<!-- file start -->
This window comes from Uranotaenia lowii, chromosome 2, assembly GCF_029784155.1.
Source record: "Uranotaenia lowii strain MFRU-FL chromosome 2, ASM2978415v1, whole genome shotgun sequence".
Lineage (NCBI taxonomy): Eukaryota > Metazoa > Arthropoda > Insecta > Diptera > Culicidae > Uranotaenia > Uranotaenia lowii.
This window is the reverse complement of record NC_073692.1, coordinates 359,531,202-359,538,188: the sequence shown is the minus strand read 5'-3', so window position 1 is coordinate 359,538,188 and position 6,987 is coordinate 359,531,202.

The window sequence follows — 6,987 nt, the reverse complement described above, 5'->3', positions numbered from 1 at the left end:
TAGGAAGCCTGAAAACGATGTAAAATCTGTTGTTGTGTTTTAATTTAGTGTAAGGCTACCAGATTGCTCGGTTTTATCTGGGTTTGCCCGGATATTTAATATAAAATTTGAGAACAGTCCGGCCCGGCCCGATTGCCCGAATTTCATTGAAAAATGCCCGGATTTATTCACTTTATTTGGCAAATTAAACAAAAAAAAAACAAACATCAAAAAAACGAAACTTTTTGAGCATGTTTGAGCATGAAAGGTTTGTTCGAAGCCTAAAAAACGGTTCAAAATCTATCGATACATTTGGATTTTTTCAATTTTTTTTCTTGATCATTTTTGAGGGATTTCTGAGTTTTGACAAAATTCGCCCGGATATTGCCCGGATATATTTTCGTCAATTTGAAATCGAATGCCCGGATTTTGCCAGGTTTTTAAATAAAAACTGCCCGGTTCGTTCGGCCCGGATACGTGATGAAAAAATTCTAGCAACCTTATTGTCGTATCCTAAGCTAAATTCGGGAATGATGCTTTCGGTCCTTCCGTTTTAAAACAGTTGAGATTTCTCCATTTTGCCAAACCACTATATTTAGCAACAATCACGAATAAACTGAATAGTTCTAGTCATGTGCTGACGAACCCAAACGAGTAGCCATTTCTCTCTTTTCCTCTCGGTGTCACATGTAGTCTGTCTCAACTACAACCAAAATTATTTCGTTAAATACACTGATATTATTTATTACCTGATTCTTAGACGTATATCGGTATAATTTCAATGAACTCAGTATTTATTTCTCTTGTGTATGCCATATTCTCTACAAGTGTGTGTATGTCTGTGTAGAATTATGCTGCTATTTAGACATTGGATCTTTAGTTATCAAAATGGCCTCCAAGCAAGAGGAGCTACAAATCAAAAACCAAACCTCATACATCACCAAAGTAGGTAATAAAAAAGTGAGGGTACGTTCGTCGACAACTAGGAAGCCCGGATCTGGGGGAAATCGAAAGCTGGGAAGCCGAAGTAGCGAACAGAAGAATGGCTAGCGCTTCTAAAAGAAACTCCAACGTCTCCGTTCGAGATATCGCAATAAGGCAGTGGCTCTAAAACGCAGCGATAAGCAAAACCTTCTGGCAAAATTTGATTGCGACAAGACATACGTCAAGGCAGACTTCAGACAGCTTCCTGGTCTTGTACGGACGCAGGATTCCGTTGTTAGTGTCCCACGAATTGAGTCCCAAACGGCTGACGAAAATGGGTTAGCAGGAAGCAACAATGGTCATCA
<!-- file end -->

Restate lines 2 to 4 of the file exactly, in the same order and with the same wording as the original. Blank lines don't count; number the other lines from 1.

Source record: "Uranotaenia lowii strain MFRU-FL chromosome 2, ASM2978415v1, whole genome shotgun sequence".
Lineage (NCBI taxonomy): Eukaryota > Metazoa > Arthropoda > Insecta > Diptera > Culicidae > Uranotaenia > Uranotaenia lowii.
This window is the reverse complement of record NC_073692.1, coordinates 359,531,202-359,538,188: the sequence shown is the minus strand read 5'-3', so window position 1 is coordinate 359,538,188 and position 6,987 is coordinate 359,531,202.